I’ve had people tell me they didn’t have any fragrance on when all of their products had fragrance listed in the ingredients.
People have also said “but I don’t smell anything”, or “I only used a little this morning” (or yesterday, or the day before yesterday).
They Said I Wasn’t Fragrance-Free. How Can That Be?
Think about that! Read the labels on all of your products, if you haven’t already.
There are all kinds of undisclosed and toxic ingredients in everyday fragranced products that are linked to cancer, birth defects, and other chronic illnesses.
And it’s not only the fragrances from the products you washed with or applied to your body, or the residues of laundry products in your clothing that are problematic!
Did you ever walk into a room where people were smoking, or have have smoked in the past?
Posted in Accessibility, Air Quality, Environmental Health, Fragrance, Human Rights, Policy, Public Health
Tagged allergies, asthma, cancer, chemical sensitivity, environmental sensitivities, fragrance chemicals, fragrance-free signs, hazardous air pollutants, IAQ, invisible disabilities, MCS, signs, smoking, VOCs
This report from the Auditor General of Canada came out in 2016. Nothing has changed as far as I have seen, and I keep my eyes open for these kinds of things.
“The Office of the Auditor General of Canada (OAG) conducts independent audits and studies that provide objective information, advice, and assurance to Parliament, territorial legislatures, boards of crown corporations, government, and Canadians.”
Here’s a short video, followed by the transcript, more from the report, and some relevant bits from a follow up by Health Canada:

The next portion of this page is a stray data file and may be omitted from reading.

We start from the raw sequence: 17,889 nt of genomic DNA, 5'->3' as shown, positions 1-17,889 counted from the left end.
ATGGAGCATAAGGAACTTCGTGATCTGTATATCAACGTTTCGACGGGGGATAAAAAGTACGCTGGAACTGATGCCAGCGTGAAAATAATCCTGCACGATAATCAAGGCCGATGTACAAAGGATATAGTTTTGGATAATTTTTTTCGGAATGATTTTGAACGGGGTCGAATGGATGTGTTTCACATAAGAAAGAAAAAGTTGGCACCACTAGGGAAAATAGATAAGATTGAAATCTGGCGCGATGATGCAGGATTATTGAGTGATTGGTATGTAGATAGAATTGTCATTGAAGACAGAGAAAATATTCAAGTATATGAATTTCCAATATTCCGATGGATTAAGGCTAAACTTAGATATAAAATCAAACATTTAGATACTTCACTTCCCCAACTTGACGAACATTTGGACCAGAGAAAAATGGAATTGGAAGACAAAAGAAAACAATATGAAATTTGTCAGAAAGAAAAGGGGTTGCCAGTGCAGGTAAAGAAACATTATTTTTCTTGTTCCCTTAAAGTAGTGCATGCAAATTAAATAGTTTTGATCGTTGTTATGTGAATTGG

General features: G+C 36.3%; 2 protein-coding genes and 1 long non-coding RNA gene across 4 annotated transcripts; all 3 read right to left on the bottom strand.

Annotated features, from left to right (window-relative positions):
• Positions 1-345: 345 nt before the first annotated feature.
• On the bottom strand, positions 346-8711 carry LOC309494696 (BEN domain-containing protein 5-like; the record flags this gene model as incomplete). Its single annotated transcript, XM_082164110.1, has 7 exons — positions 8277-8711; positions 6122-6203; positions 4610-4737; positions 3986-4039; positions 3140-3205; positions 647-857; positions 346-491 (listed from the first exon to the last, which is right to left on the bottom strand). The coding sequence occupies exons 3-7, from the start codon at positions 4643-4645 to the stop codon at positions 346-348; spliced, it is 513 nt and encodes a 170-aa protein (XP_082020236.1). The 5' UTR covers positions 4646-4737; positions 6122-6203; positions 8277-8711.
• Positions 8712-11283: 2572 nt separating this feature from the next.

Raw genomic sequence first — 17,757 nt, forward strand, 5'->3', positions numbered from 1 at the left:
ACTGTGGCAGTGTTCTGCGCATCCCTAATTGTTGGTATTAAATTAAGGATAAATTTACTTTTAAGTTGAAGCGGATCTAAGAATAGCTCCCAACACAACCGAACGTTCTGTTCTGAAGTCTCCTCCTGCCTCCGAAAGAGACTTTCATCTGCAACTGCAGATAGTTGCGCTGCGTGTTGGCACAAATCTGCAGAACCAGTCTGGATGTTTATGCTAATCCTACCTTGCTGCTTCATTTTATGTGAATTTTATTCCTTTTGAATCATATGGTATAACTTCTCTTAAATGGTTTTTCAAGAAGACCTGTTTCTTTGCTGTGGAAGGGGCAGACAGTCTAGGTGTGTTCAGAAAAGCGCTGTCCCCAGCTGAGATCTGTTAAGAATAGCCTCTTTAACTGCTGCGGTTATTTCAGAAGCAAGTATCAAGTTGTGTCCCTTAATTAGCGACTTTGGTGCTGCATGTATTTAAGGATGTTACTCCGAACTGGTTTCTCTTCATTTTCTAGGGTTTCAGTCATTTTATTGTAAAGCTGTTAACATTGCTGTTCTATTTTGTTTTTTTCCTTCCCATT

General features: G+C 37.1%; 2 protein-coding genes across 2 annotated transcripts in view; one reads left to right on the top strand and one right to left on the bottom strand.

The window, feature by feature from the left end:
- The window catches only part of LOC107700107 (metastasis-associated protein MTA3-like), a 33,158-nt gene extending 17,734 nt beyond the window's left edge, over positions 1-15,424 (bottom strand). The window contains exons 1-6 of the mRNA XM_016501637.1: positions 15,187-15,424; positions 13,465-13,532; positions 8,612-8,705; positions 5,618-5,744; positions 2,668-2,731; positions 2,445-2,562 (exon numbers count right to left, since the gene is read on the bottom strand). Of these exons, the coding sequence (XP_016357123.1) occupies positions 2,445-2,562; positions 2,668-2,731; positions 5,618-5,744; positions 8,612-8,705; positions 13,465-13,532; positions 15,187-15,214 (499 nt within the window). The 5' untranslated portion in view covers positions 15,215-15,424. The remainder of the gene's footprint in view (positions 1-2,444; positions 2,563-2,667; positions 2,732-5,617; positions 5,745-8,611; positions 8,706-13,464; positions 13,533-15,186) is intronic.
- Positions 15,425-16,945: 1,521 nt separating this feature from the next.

Chemicals in Consumer Products and Cosmetics
Posted in Chemicals, Environmental Health, Fragrance, Fragrance and Cosmetics, Policy, Public Health
Tagged accessibility barriers, allergies, asthma, cancer, environmental sensitivities, essential oils, fragrance chemicals, Health Canada, Human Rights, MCS, MCS/ES, OAG, petrochemicals, phthalates, toxic trespass
This is why so many people with MCS/ES, MCAD/MCAS, asthma, migraines, and fragrance allergies and sensitivities lose their jobs and end up housebound.
When policies are mere wallpaper, they become dangerous.
Real people’s lives and well-being are threatened.
Please, do not put up a sign if you are not going to respect or enforce it.
Posted in Accessibility, Air Quality, Disability, Environmental Health, Environmental Sensitivities, Fragrance, Human Rights, Policy, Public Health
Tagged allergies, asthma, cancer, chemical sensitivity, fragrance-free, hazardous air pollutants, IAQ, invisible disabilities, MCS
Jacqueline originally shared her public speaking experience at a noncompetitive StorySlam with the theme ‘Misunderstood’ in a fb group, and very graciously accepted my invitation to share her story here with you.
Guest Post by Jacqueline Rice
Photo of me sharing my truth @ Ex Fabula (from stories), the MKE storytelling organization. Photo from Ex Fabula
Here’s the excerpt from the blog entry from their website:
“Not all stories have a resolve, but instead bring a call to action. Like Teller Jacqueline, who shared her invisible disability with the crowd. Due to carbon monoxide poisoning Jacqueline was forced to alter her lifestyle in dramatic ways. Her exposure to carbon monoxide caused her to be intolerant to chemicals such as perfumes and sprays. Because of this, Jacqueline can’t be in many public spaces. Thank you, Jacqueline, for using your voice and story to advocate for many others with invisible disabilities.”
How it felt for me at the mic in front of 200+ people: Continue reading